This thing doesn’t have a diff. A core piece of rally or racing kit, a limited-slip differential (LSD) limits the difference in speed between two wheels on the same axle. That’s crucial, as an “open diff” will naturally route power along the path of least resistance. So if one tire is in the mud and starts spinning, well, there’s no resistance left. All of the power goes to the wheel without grip—which can’t use it—and almost none gets to the wheel with traction. The wheel with grip gets no power, and the one without it spins wildly in the slick, a trick not-so-lovingly called a one-wheel peel. It’s a waste of power and a time sucker, so more serious performance cars like the Ioniq 5 N use an LSD to ensure that the wheel with traction always receives usable power.

The Mustang Mach-E Rally does not have a limited-slip differential.

Instead, it tries to emulate one with its brakes, a common trick among most modern open-differential cars. It will nip at the corner losing traction, increasing resistance at that wheel and thereby forcing the power to the other, grippier side. This approach has a few disadvantages. The first is that it can overcook your brakes, or at least increase their degradation, limiting how long you can go hard before the car needs to cool down. Given that the Mach-E GT is already known for pulling power, and the smell of brakes in the air and the fact that the pro-rally-driver hot laps involved a few discreet car switches between stints, I think it’s safe to say that the Mach-E Rally is not built for long stints close to the limit. 

2024 Ford Mustang Mach-E Rally First Drive

The second disadvantage is that brake-based systems are less predictable and more limited than a true LSD. They can’t manage all the Mach-E’s power reliably enough to always deliver the power the driver asks for. This is why—even with stability control off—the Mach-E will still pull power or cut it completely in certain circumstances. It’s not a safety measure, at least not one for the driver or occupants. It’s for motor protection, according to an engineer on the Mach-E Rally development team. If there was a one-wheel peel, it’d overspin the motor and potentially damage it, so the Mach-E has to prevent that from happening.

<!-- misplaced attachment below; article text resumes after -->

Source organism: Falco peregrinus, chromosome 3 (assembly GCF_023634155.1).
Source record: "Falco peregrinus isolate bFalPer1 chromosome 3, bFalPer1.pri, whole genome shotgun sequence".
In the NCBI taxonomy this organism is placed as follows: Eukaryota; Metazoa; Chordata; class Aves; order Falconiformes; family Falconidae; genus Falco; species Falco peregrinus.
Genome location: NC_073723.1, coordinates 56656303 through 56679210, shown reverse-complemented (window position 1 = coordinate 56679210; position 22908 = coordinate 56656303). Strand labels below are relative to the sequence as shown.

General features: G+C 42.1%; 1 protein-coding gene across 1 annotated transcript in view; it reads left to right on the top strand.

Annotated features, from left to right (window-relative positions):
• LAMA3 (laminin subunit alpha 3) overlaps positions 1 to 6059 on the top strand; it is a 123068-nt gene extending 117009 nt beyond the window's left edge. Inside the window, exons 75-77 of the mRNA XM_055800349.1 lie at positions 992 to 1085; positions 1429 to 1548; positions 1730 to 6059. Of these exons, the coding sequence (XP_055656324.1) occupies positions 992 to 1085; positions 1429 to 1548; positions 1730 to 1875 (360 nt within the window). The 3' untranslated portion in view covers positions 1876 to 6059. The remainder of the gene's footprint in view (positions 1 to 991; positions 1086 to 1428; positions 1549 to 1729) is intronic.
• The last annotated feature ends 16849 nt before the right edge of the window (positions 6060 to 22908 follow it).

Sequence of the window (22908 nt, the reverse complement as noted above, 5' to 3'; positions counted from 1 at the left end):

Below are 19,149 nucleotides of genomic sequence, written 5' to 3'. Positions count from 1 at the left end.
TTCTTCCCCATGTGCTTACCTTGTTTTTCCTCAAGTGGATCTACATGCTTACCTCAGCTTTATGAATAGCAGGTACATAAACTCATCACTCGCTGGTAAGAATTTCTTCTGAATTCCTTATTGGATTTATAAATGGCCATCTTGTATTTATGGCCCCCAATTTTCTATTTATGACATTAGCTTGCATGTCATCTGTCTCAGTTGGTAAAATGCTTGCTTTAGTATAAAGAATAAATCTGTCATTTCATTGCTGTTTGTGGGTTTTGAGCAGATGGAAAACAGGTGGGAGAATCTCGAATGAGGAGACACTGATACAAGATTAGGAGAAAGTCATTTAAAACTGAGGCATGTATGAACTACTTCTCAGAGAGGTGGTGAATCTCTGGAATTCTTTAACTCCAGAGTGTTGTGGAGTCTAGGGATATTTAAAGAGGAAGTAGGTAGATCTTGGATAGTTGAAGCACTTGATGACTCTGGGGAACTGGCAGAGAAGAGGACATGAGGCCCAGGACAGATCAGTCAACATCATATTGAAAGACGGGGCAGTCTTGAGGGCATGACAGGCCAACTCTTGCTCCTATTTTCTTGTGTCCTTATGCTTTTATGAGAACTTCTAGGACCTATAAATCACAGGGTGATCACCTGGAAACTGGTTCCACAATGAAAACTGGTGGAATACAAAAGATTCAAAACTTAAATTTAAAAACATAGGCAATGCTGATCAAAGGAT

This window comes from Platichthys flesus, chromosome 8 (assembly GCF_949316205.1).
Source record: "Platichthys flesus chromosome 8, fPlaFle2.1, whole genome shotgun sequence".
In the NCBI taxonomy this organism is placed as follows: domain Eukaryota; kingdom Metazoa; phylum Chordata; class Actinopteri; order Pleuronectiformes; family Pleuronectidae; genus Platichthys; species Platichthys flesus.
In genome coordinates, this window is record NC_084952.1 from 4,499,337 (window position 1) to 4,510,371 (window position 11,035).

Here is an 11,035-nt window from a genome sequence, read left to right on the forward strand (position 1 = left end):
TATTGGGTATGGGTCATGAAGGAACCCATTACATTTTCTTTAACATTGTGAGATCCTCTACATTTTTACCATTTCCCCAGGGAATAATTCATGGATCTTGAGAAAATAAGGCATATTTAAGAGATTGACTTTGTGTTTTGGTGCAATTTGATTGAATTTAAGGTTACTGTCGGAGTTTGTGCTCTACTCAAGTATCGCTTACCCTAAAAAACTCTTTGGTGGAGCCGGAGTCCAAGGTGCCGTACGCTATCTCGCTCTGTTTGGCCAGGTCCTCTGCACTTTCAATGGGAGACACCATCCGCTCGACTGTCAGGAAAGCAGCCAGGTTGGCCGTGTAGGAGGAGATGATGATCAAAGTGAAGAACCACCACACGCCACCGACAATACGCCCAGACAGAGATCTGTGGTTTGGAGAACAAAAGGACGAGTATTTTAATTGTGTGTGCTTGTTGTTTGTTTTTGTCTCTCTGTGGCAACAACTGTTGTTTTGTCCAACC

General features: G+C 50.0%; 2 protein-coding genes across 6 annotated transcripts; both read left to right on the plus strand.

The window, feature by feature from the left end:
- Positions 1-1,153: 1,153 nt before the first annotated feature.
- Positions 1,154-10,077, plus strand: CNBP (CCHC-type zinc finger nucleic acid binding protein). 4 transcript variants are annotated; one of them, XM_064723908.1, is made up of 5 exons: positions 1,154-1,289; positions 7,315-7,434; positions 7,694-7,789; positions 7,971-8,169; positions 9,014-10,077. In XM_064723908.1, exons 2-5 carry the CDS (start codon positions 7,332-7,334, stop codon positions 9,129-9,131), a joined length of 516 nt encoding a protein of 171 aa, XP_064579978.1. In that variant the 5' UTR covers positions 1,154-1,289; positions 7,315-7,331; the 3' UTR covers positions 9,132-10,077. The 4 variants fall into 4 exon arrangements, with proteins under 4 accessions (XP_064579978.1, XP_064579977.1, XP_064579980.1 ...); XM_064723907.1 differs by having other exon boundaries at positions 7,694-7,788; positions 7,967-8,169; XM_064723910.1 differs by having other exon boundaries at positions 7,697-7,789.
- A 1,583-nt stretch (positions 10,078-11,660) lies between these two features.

For most drivers who just want to fool around on a dirt road, then, the Mach-E Rally is more than up to the task. But if you’re a modded Mitsubishi Lancer Evo or WRX STI rallycrosser looking to go electric, expect to have some of your sessions cut short. The Mach-E can’t slide as hard or endure it for quite as long.

Early Verdict

But I’m not a loose-surface pro, and I can’t imagine ever taking a street car down a dirt road fast enough for long enough to outrun the Mach-E’s cooling and brake system. I’d likely use this car as a daily driver, with occasional blasts down dirt roads or through snowy parking lots. The Mach-E is a blast in any of those circumstances, with enough on-road prowess to make it a fun canyon car, too. It may not be built to tackle the Nürburgring, but I don’t go to the ‘Ring. Like most Americans, I go to work, and the gym and occasionally out to the sticks for hikes, climbs and camps. 

2024 Ford Mustang Mach-E Rally First Drive

For this lifestyle—the honest lifestyle of the average American—I can’t think of a better performance car. Sure, the Ioniq 5 N is sharper, but it’s a stiffer road car, and too low-slung for any serious work in snow or dirt.

The Mach-E Rally has enough space for a camping trip, enough endurance for a run up the ski mountain and enough clearance for that backcountry camping site. Yet it’s a smooth, quiet and refined daily driver, with all of the technology you’d ever need. Then, when you do find that perfect moment, when the stars align and the road—be it on an on-ramp, a logging road or a gravel path—is clear, it’ll leave you laughing like a maniac.

Proof, then, that the rally car has a bright future in the electric era. I just hope the next one comes with a proper diff.

Contact the author: mack.hogan@insideevs.com